That Sunday I sat with my friend Ramon Angel, across from his business on the two-lane federal highway at the “salida” of town, its southern “point of departure” to Moctezuma. In front of us sits a speed bump that is big enough to warn all traffic to brake or risk breakdown, but everyone clogging the road that day knew it was there. Ramon and I talked like sentries while the traffic slowed and mostly smiled and occasionally frowned, usually waving and sometimes hollering something good as they passed. Some came circling back on our watch, maybe to take a second look at the gringo in shorts. I knew more people than I care to admit, and Ramon knew a lot more. Even with all the traffic, noise, conversation and trash there’s no doubt I feel at home.
There is admittedly a precarious balance. A few months ago, on a quiet weekday, a few sicarios - hit men - grabbed a couple people a few yards from where we sat, and they disappeared. Perhaps they lived, perhaps not. Everyone around knows. It never made the news out of Hermosillo, a three-hour drive from these mountains. News comes by satellite, eventually, but in Mexico neighbors actually know each other and talk a lot. News travels fast in pueblos, the way it used to up north in small towns, a century ago. You don’t have to wait or wonder whether some reporter will show up. It won’t be on Facebook. But you will hear about it, most likely sooner than later. It’s nice that way. Computer knowledge not required.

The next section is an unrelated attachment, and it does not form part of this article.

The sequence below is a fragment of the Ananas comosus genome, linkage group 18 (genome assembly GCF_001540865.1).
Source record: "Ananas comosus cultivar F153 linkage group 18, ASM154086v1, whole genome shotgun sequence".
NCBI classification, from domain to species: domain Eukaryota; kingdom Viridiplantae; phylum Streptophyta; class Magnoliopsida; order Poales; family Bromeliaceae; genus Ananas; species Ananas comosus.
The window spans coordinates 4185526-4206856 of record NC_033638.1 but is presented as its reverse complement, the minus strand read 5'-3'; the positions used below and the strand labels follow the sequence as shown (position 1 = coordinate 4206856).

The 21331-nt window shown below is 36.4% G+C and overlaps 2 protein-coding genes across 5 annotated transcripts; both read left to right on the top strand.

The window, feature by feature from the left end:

Up in Tucson, you could walk the dog down the street and still not know someone recently got murdered on the street corner near the huge mesquite where Rover stops to relieve his bladder. The television truck cams came loaded with the closest crime reporter. Maybe a helicopter passed to film the scene. And some police spokesperson was interviewed and made an important comment with a phone number to call. But you missed the News at 6 that night, and the Arizona Star never got read that day either. So that might be the end of it, and no one gets caught, but that’s the way things work up north. Unless it’s big news, like when Rep. Gabby Giffords got shot and the world gets to know in a few minutes (as I did from Armed Forces Television while waiting to embark a helicopter in Iraq at the time), we usually forget it happened, even if we didn’t miss the news.
Not here in Sonora. Everyone who breathes finds out. And yet, it usually doesn’t make the news. Unless there is an inescapably major crime such as the one involving 45 students who quite possibly were incinerated down south at a military post, there is little to no coverage, no report, and very little law. There are still the federales, but they are now left to fend for themselves, and with Calderon’s exit, all the “Mordidas, No” (No Bribes) signs have come down at the border aduana stations. So the inevitable result is that the underpaid police force has to find ways to get extra money on their own. The last sight of customs is at the border, and the interior stops are closed, but no one does much speeding anymore; that is a sure stop if the vehicle is more than a few years old. But there are now only rare stops for military inspections; during Calderon’s tenancy of the presidency, the wait could be an hour or more. That’s the silver lining for the new law, the new way. Laws have changed, and people adjust. It’s like the DeLorean landing back to the future parking lot. At first you have to get accustomed to how it was, then was no more, and now is again. For those living here, it’s already sunk in. We’re Back To The Future.